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ipsi commented Aug 25, 2016

@lhotari I'm aware of the first one - was not aware of the second issue. As far as I can tell, there is actually a HotSpot bug, and this might be what you're seeing as well: http://bugs.java.com/bugdatabase/view_bug.do?bug_id=JDK-8164293

I saw the GZIP thing, and even ran my app with JEMalloc, but did not see the same issues that they reported. Given that this issue (a) only appears in Java 8, and (b) disappears when HotSpot is disabled, I suspect that there are multiple issues that could cause apps to increase in memory over time.

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lhotari commented Aug 25, 2016

@ipsi Thanks for pointing out the JDK bug.

Did you take a look at the assumptions I presented in #163 (comment) ?
One assumption is that tuning CodeCacheExpansionSize and MinMetaspaceExpansion would also reduce malloc memory fragmentation.
There must be multiple factors that cause the same symptom of slow growth of the process RSS. That was the main reason for filing #163 .

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tootedom commented Jan 5, 2017

Hi there,

I've notice that TieredCompilation is seemingly resulting in continual growth. Disabling TieredCompilation (-XX:-TieredCompilation), has stopped this growth from occurring on several of our applications (all using jdk8). I submitting a bug to Oracle today to evaluation, which could be related to the already mentioned bug. http://bugs.java.com/bugdatabase/view_bug.do?bug_id=JDK-8164293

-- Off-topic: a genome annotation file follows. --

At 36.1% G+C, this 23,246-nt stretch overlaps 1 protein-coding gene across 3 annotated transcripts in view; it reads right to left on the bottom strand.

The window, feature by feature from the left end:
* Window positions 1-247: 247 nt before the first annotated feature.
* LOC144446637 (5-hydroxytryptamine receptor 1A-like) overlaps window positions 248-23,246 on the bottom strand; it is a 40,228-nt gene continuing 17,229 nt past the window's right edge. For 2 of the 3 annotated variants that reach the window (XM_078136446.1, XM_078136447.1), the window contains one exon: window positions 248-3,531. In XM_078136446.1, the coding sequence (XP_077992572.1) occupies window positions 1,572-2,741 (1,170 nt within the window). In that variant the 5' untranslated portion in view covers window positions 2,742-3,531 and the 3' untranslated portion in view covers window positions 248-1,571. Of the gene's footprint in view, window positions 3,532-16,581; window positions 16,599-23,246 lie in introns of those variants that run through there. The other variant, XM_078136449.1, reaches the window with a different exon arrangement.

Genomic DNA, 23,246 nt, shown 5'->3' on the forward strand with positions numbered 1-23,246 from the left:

Just thought I'd mention it, in case this helps you out.

/dom

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ipsi commented Jan 12, 2017

FYI, the bug I raised has been marked as resolved in https://bugs.openjdk.java.net/browse/JDK-8164293, target version is 8u152, which has an expected release date of 2017-10-16.

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nebhale commented Jan 12, 2017

Well, that's a hilarious date.

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mweirauch commented May 8, 2017

FYI, the bug has been backported to 8u131 which is released: https://bugs.openjdk.java.net/browse/JDK-8178124

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nebhale commented May 8, 2017

Well that's good news. I'll leave this open for a couple of weeks to allow people to test against v3.16 and v4.0 and let me know if there is still an outstanding issue.

@nebhale nebhale self-assigned this May 26, 2017

@nebhale nebhale added this to the v3.16 milestone May 26, 2017

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nebhale commented May 26, 2017

No complaints, so I'm closing this out.

@nebhale nebhale closed this May 26, 2017

jtwaleson added a commit to mendix/cf-mendix-buildpack that referenced this issue Feb 21, 2018

set MALLOC_ARENA_MAX to a lower dynamic value to prevent OOM
The default behavior is 8x the number of detected CPUs . As Cloud